The York Fair is just days away, and with it comes popular fair fun: rides, games, animals and, of course, fair food.
Among the funnel cakes and cotton candy, dedicated fairgoers know just where to go for a York Fair favorite.
The York Little Theatre, the nonprofit community theater in York, has been serving up popular Italian steak sandwiches at the York Fair since 1958. The stand has been a staple on Gourmet Row, the walkway to the fair's grandstand, since it opened.
The stand was the brainchild of Betty Gerberick and her husband, George, as a way to bring in money for the theater. That first year, the sandwiches sold for 40 cents and netted a profit of $814.20, all of which went into the organization's building
Today, the sandwiches sell for $6 and the stand brings in an average of $20,000 in profits, all of which goes directly toward repairs and upkeep of the theater, according to Lee Davis, a 28-year volunteer and member of the planning committee. That upkeep includes new lights, sound equipment, curtains and carpeting.
Davis, 71, of Springettsbury Township, has been working at the YLT stand since 1985, when he was playing Daddy Warbucks in the theater's production of "Annie." He was recruited to help set up, because he was young and "had some muscle," he said.
He has been a faithful volunteer ever since. Davis, who served in the military, said he was impressed with the amount of work people put into the stand year after year.
"It's a lot like an army kitchen," he said.
While the stand is only open during the fair's 10-day run, planning begins months in advance, Davis said. He and his fellow committee members are responsible for recruiting workers, setting schedules and ordering the food.
The stand is run by more than 100 volunteers who help with everything from set up and tear down to slicing and grilling. Lee estimates that during the duration of the fair, volunteers put in approximately 2,500 hours.
Davis said those who volunteer are doing more than raising money for the theater -- they are ensuring its future.
"YLT is one of the greatest assets in York," he said. "We are performing a real community service."
The Queen: The stand wouldn't be the same without one key player.
Jeanette Aiken, 83, of York, has been a volunteer with both the stand and the theater since the early 1950s. She says the teamwork is what keeps her coming back every year.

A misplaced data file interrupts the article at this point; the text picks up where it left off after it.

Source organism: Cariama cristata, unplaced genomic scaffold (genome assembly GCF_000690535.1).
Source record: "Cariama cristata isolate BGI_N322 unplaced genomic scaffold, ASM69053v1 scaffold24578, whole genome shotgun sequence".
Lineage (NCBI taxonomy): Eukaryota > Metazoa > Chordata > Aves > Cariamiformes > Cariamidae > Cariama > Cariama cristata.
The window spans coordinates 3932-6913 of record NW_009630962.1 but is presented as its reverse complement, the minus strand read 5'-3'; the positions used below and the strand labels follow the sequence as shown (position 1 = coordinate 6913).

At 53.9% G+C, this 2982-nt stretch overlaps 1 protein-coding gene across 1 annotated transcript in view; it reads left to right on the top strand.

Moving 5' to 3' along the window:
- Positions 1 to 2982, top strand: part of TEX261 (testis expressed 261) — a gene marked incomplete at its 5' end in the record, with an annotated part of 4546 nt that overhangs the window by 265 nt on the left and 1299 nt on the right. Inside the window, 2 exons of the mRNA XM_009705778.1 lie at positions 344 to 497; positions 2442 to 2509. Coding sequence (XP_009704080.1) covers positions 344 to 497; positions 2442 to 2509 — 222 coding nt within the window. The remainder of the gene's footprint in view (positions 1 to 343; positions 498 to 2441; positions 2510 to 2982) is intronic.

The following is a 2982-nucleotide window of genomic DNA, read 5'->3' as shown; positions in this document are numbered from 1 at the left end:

"The camaraderie of the volunteers and the enthusiasm they show," Aiken said. "It's a terrific mixture of people."
Aiken has earned the nickname "The Queen" for her dedication and hard work over the years. When asked where the name came from, she laughs.
"It has something to do with the fact that I'm the oldest, I'm sure."
Aiken says one thing she likes about working at the stand is that it is multi-generational. The same people she knew as kids are now adults who volunteer with their own children.
"It's a very devoted group of people," she said.
"We have families that come out year after year," he said. "Dad will cook, mom will slice tomatoes, kids will clean."
Davis says that carries over into the theater community as well. He has watched kids mature into responsible adults over the years. He said volunteering helps them learn responsibility, dependability and punctuality.
Changes: The stand has seen some changes over the years, especially as it grew. More equipment was bought, including an electric onion slicer, and over time, much of it has had to be replaced. They also added a seating section with table and chairs, an addition welcome by customers, Davis said.
The group faced its biggest obstacle in 2006, when West Manchester Township announced a new ordinance
that set construction codes to ensure safety for fairgoers. The changes required new equipment that would cost more than the tent itself and threatened many longtime York Fair food vendors, including YLT.
However, in 2007, Gov. Ed Rendell signed a state law that made temporary structures exempt from the ordinance, and the stand was able to open for business for its 50th anniversary.
The sandwich: As for the sandwich itself, Davis said it has not changed since the stand opened. Every sandwich is made to order and built right in front of the customer. The sandwiches are made on a kaiser roll and are stacked with pickles, tomatoes, grilled onions, provolone cheese and steak right off the grill. Davis said the stand has a very loyal clientele who return to the fair every year.
And according to the Aiken, the quality is what keeps them coming back.
"It's a good product and people flock to it," she said.
The stand sells "several thousand" sandwiches throughout the duration of the fair, Davis said, but that doesn't mean he and his fellow volunteers don't get to enjoy the fruits of their labor. Every volunteer is allowed one sandwich during each shift they work.
"I usually eat one per day," he said. "But we try not eat the profits."
At the end of the day, despite the long hours and hard work, Davis said the stand is all about serving the community and having fun.
"We have a good time out there, even though we are serious about doing our jobs," he said. "If it's not fun, we don't want to be doing it."